A new school year means new teachers, new classes, and – for some North Carolina students – new sex ed. If you’re a parent, you should know what to expect.
North Carolina Schools: Leading the Way
Since the 2010-11 academic year, North Carolina schools have been required to provide students in grades 7-9 with comprehensive sex education, or what the schools call Reproductive Health and Safety Education. Overall, in these grades, students should learn medically accurate, age appropriate information about:
- All FDA-approved methods of contraception
- Ways to avoid HIV and STDs, including HPV
- Relationships, including how to avoid/prevent abuse, violence, and sexual assault
These baseline recommendations fit nicely with what we, along with experts from organizations like the American Academy of Pediatrics, recommend for students in this age group. You can check out the full set of Essential Standards that students are supposed to learn in Reproductive Health and Safety Education.
North Carolina’s sex ed law (which passed as the Healthy Youth Act) is the good news… Unfortunately, not every school follows the law. In some cases, schools haven’t had the resources to train teachers and buy new teaching materials. In other cases, administrators are afraid of controversy – even though about 90% of parents want their kids to get the information included under the new law.
At APPCNC, we work with school systems to help them update their policies, practices, and procedures so that they can meet the new standards, and ultimately provide students with a great education. In a workshop called “Awkward to Awesome”, we train teachers to feel comfortable answering the craziest question a 7th grader can muster. We help schools examine different lesson plans and curricula to see what fits both the law and their local community. We also help get everyone in a school system on the same page – so teachers feel supported by their principal; so principals feel supported by their central office, and so no one feels heartburn about getting students important health information.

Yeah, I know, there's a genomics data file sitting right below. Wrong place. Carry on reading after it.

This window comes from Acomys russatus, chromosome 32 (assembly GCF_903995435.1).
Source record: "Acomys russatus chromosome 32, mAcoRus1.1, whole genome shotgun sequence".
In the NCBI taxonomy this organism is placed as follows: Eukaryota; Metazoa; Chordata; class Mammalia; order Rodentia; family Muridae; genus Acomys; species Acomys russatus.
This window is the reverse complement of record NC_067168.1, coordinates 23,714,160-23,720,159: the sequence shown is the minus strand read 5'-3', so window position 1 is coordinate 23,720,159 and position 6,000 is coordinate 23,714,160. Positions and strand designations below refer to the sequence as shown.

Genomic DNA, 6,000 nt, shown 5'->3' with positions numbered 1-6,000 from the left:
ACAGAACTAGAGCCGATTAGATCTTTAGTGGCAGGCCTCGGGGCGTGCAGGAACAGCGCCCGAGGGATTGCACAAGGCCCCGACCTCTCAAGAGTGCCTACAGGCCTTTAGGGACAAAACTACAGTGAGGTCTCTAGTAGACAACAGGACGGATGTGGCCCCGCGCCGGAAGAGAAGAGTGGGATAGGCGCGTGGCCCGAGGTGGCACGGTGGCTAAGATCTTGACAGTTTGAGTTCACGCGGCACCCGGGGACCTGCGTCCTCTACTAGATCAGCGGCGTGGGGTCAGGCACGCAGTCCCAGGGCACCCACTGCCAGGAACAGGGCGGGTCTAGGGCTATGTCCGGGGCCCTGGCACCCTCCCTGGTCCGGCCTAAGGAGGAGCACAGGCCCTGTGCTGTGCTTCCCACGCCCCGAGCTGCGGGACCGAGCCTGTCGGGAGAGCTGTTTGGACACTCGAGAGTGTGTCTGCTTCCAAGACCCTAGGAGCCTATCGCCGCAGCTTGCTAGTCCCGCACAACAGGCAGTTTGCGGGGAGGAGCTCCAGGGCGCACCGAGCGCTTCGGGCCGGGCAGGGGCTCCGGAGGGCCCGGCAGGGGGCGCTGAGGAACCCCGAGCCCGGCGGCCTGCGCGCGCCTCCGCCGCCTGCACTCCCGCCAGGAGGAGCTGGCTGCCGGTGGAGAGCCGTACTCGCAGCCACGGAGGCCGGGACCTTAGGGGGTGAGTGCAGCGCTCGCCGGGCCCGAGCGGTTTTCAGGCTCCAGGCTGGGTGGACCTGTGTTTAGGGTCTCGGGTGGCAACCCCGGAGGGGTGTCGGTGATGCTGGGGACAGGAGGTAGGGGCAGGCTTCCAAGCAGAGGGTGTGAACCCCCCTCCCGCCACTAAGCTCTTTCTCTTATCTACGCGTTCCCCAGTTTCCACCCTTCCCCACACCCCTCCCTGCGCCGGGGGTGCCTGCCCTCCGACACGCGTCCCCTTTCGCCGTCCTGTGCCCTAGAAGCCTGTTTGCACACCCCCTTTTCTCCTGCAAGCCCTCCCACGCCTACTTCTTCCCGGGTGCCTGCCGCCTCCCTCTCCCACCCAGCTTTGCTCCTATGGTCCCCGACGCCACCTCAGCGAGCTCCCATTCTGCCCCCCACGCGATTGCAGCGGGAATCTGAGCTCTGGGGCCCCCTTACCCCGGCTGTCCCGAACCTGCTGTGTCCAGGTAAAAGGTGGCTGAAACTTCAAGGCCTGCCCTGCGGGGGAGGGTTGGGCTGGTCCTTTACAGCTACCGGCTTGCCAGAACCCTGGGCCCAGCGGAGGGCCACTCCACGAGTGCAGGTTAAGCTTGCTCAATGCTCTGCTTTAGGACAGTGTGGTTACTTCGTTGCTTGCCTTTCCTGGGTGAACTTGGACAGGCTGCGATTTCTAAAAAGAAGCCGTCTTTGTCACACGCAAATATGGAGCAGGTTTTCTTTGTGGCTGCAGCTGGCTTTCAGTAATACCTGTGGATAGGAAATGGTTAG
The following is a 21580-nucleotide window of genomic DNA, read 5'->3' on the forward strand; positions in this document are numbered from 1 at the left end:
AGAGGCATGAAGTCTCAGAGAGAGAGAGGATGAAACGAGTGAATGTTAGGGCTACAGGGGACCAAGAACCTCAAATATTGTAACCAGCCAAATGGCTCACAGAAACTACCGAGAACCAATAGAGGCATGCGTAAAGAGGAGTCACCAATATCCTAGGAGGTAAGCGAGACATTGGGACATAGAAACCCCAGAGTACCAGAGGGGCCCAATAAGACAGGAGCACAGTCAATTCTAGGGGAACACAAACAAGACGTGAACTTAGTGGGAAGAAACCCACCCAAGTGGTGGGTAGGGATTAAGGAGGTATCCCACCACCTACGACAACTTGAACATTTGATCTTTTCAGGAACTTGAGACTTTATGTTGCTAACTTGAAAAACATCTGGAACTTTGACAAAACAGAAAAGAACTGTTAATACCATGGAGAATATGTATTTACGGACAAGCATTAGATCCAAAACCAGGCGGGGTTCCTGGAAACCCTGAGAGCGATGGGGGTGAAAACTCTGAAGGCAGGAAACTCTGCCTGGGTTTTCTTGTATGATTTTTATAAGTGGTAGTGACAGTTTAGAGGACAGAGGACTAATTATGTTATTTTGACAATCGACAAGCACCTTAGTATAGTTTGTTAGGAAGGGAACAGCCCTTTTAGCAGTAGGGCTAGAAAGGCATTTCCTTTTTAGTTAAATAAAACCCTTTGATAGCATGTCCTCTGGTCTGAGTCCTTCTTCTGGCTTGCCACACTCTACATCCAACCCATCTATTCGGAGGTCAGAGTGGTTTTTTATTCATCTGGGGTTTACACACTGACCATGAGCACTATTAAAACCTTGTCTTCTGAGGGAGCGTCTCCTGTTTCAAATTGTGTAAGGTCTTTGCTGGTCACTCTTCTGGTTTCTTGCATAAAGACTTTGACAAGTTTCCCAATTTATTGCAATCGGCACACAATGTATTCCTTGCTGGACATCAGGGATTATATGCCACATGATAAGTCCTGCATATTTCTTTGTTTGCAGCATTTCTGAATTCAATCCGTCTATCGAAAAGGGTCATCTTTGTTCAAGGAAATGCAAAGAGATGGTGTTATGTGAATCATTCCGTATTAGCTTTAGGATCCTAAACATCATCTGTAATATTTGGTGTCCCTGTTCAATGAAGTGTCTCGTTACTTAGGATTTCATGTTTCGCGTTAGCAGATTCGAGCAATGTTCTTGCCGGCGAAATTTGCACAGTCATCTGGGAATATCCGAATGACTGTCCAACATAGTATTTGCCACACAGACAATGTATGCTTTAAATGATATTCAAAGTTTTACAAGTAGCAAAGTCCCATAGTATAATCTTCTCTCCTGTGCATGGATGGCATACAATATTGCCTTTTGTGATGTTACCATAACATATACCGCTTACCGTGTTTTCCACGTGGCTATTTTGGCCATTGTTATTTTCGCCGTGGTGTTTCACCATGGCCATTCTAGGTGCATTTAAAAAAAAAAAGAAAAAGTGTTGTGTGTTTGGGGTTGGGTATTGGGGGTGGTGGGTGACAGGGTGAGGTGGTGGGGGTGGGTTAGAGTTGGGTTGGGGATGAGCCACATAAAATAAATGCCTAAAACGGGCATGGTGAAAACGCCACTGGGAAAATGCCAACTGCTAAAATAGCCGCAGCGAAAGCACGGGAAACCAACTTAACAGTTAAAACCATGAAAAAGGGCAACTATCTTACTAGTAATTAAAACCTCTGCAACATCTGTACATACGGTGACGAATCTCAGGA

Your Role as a Parent
North Carolina’s sex ed law specifically encourages parent participation – but it varies from district to district. If your child’s school offers a parent night, we encourage you to go. Your child may also have homework that encourages you to share your thoughts and values about sex and relationships. Do it. It’s important.
If you’re uncomfortable with the sex ed that your child is being provided, you can opt them out. However, we encourage you to talk with the teacher first to try to understand what’s being taught. Always know that:
- Comprehensive sex ed will help your child stay healthier.
- Students who receive comprehensive sex ed stay abstinent longer and are far more likely to be safe and responsible later in life than students who get no sex ed or abstinence-only sex ed.
- Comprehensive sex ed does not encourage early sexual activity and won’t make your child more likely to have sex.
Finally, show your child’s teacher and principal that you support comprehensive sex ed. Fear of controversy is a big barrier to great education. Your vocal support can help make things better for everyone.